Today was Memorial Day. Too often we hear words without really hearing them. We think “memorial” has to do with simple memory, as when we remember to call a friend or we remember to pick up dog food on the way home from work. But there is a deeper meaning. In the Bible the word is used in this deeper way, in a technical sense. I suppose one disadvantage to reading the Bible in the vernacular (which is the only way I can read it) is that we take for granted that we understand it when all we grasp is the surface, most often not suspecting that there is anything deeper.
In the Greek the word is anamnesis, in the Hebrew it’s zikaron. And both of these are used of ritual memorial sacrifices, not mere calling to mind of something but the re-enactment that makes the event present to the one acting and remembering. The Hebrew Passover is not merely remembering what happened long ago but a participation in it, a being made present to it along with those who have gone before: all of those who took part in the first Passover and all of those who have taken part in it ever since.
The same is true for the sacrifice of the Mass. We don’t sacrifice Jesus again. It is He Himself, the Eternal High Priest, Who offers Himself to the Father eternally, once for all, once for all time, in an act that reaches back to the first sacrifice on the Cross, and forward to the end of time. In the Mass it is Jesus Himself Who offers Himself, the priest acting in persona Christi, not for himself but for Christ, Christ acting through him.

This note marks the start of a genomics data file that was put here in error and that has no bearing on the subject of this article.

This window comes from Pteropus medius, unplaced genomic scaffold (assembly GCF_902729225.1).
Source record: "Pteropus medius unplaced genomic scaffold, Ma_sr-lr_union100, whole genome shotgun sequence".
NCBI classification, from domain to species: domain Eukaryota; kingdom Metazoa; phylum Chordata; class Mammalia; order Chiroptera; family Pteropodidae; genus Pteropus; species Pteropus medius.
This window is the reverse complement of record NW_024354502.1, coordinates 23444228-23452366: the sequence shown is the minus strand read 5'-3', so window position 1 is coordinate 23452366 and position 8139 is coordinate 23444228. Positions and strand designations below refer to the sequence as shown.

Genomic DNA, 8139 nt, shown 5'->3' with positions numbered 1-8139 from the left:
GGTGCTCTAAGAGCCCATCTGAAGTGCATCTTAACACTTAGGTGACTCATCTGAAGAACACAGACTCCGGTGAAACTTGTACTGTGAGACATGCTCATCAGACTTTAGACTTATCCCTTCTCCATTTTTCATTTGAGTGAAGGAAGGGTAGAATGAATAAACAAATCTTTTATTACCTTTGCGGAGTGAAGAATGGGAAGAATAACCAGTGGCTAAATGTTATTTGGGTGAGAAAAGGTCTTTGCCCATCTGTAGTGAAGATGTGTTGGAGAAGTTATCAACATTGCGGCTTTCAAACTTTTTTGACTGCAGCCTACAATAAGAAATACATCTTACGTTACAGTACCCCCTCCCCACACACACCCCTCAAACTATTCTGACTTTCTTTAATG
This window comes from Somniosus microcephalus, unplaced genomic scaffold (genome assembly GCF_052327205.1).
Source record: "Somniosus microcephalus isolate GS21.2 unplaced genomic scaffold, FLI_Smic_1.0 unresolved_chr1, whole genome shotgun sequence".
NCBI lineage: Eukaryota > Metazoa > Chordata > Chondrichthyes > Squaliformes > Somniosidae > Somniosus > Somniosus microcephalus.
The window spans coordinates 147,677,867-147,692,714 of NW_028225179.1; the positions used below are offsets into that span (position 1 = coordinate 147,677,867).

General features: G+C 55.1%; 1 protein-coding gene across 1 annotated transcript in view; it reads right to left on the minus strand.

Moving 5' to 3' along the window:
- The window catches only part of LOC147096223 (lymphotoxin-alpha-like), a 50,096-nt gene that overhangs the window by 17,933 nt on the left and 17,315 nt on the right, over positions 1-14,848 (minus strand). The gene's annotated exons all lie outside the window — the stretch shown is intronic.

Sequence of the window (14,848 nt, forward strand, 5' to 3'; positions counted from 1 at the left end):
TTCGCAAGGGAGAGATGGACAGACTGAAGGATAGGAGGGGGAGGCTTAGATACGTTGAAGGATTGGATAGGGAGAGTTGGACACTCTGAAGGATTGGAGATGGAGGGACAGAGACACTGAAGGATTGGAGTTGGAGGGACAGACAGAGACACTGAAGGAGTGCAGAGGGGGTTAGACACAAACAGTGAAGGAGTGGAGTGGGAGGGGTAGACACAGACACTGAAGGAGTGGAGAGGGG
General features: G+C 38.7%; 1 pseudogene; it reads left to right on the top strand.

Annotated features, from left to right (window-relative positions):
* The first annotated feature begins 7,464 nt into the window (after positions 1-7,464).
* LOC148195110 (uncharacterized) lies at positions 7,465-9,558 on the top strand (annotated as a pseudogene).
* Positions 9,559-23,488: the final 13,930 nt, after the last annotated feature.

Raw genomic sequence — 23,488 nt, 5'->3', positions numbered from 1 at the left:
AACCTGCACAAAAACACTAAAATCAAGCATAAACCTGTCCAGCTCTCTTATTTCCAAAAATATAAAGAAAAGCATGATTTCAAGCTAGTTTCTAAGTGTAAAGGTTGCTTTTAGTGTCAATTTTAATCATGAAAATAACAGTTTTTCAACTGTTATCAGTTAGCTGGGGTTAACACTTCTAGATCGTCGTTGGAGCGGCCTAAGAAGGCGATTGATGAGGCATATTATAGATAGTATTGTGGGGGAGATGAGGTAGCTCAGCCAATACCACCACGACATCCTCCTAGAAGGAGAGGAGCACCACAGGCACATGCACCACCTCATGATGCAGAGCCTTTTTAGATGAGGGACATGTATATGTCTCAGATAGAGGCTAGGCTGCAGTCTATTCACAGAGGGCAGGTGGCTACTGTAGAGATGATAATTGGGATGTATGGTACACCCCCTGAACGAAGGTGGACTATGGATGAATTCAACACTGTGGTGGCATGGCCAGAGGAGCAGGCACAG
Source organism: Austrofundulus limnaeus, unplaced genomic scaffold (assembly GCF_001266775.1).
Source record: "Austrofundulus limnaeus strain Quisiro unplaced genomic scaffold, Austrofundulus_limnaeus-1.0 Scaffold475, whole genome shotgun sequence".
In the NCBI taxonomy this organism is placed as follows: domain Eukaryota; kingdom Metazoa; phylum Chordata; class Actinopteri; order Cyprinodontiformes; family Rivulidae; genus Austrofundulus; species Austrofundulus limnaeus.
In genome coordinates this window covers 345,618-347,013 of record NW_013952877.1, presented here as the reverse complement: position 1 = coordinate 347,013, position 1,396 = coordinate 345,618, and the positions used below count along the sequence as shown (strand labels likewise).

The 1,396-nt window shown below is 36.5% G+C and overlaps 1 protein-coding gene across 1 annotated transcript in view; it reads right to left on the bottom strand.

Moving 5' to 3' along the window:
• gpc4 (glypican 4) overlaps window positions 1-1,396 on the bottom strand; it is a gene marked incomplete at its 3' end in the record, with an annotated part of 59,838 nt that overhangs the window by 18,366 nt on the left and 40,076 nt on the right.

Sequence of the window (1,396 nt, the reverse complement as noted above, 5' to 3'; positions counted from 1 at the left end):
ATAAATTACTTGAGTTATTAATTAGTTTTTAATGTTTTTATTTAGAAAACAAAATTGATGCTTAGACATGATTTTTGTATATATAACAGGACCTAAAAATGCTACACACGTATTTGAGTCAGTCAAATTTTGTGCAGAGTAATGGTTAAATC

In this great memorial the Creator and King of the Universe—by Whom and through Whom all things were created—offers Himself to God the Father, and allows us to participate in His sacrifice, and this takes place every day of every week of every month of every year. The True Memorial Day takes place every day and there is nothing everyday about it.
Thank you for reading. The Something About Mary Every Day In May series continues tomorrow. God bless you and may His peace be always with you.
Links and Notes
Even though I didn’t actually use these books to write this short post, I have read the Lamb’s Supper a few times over the years and it played a large part in forming my thoughts on the Eucharist. I’ve only begun to read the Jewish Roots but I already know it’s going to be important for my studies.
I looked up one thing in a catechesis given by Pope Benedict XVI to make sure I was right in saying that Jesus offers Himself to the Father until the end of time. No, I didn’t know to look for it there, I found it by doing a web search. Link below.
- Jesus and the Jewish Roots of the Eucharist: Paperback. Kindle.
- The Lamb’s Supper: The Mass as Heaven on Earth: Hardcover. Paperback. Kindle.
- Pope Benedict XVI’s Catechesis on the Priestly Prayer of Jesus.
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